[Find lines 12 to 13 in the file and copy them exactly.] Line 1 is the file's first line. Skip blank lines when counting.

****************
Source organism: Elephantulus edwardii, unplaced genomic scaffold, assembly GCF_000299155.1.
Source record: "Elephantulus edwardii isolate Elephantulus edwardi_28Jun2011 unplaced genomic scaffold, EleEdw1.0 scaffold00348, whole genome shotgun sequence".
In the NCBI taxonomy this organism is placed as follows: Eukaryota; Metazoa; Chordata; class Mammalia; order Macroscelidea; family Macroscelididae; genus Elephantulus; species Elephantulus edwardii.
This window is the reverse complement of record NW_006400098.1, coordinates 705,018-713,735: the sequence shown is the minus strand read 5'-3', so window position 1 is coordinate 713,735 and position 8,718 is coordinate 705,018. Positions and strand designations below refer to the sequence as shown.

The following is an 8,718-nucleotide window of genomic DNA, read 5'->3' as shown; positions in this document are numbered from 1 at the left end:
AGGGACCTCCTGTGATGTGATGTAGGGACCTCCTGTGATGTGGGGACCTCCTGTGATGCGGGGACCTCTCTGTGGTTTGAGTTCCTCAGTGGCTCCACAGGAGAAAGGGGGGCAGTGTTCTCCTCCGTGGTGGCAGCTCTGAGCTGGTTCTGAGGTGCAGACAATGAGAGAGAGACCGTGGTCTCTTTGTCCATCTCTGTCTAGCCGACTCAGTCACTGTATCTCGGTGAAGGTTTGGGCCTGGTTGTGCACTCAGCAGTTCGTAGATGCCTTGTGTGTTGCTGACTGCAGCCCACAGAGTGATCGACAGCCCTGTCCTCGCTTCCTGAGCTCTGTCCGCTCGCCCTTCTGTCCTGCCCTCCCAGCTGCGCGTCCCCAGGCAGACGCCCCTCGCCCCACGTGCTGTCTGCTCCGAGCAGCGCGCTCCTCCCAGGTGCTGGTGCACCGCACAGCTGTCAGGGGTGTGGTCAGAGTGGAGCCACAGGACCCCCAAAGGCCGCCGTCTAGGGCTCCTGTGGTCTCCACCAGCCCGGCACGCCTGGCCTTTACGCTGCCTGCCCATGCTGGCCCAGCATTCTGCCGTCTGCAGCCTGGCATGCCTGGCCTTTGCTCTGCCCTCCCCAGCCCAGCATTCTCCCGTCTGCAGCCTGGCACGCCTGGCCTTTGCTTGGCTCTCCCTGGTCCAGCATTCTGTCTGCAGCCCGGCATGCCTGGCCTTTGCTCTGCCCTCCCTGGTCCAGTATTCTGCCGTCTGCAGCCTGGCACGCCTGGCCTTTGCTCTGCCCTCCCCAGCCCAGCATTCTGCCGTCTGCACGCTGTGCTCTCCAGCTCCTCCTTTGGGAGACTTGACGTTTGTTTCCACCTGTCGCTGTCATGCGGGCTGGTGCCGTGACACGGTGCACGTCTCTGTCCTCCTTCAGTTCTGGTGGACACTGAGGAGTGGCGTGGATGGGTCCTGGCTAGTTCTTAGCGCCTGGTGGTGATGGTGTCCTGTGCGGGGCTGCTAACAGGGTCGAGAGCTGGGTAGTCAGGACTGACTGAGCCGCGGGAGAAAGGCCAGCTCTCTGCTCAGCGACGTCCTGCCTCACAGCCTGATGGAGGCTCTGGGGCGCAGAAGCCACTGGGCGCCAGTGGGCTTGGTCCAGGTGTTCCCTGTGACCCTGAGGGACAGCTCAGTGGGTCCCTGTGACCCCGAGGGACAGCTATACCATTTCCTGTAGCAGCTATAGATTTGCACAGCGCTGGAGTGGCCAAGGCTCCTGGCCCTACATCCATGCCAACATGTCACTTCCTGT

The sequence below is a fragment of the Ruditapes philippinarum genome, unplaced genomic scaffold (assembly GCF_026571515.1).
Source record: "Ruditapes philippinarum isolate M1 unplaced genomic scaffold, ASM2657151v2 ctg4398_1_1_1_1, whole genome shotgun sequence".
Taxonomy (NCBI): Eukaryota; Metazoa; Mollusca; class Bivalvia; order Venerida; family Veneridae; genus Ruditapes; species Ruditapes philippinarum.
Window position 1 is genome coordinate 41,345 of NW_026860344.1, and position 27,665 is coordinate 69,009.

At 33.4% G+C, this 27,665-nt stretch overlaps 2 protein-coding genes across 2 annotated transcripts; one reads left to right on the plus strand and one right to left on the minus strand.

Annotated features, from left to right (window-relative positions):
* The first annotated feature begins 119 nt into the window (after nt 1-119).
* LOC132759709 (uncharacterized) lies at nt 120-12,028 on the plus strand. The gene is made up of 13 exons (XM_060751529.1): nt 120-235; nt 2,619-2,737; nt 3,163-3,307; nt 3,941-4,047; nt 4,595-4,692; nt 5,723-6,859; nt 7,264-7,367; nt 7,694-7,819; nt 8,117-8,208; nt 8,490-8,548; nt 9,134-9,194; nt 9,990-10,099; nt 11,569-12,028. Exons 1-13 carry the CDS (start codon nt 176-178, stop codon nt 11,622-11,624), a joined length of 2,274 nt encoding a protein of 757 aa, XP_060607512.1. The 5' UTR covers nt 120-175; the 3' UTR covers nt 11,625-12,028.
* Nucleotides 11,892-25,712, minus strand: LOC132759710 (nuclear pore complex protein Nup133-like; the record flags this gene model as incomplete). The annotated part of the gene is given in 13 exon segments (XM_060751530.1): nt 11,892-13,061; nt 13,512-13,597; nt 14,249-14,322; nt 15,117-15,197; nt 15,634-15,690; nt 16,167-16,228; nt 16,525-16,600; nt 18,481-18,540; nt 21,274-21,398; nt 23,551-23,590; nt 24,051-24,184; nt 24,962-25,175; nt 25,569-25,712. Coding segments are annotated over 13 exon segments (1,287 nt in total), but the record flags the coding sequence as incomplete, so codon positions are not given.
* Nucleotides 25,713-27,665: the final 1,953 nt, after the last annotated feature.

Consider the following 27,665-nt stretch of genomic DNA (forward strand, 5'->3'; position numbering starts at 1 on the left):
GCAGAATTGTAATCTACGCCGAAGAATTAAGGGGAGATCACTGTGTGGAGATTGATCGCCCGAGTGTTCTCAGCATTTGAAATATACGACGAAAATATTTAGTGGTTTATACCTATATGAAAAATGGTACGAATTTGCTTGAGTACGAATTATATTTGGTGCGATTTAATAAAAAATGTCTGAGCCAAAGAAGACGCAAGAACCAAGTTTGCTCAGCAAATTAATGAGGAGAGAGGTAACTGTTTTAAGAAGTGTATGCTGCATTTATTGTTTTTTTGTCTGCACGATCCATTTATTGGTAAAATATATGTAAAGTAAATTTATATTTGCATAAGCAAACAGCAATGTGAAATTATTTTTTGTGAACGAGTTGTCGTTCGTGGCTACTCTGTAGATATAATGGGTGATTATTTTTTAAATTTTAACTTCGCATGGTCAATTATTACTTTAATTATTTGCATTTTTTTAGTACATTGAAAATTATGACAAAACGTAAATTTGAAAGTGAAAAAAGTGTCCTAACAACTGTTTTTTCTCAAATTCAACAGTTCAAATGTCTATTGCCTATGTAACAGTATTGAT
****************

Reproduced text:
Annotated features, from left to right (window-relative positions):
* The first annotated feature begins 119 nt into the window (after nt 1-119).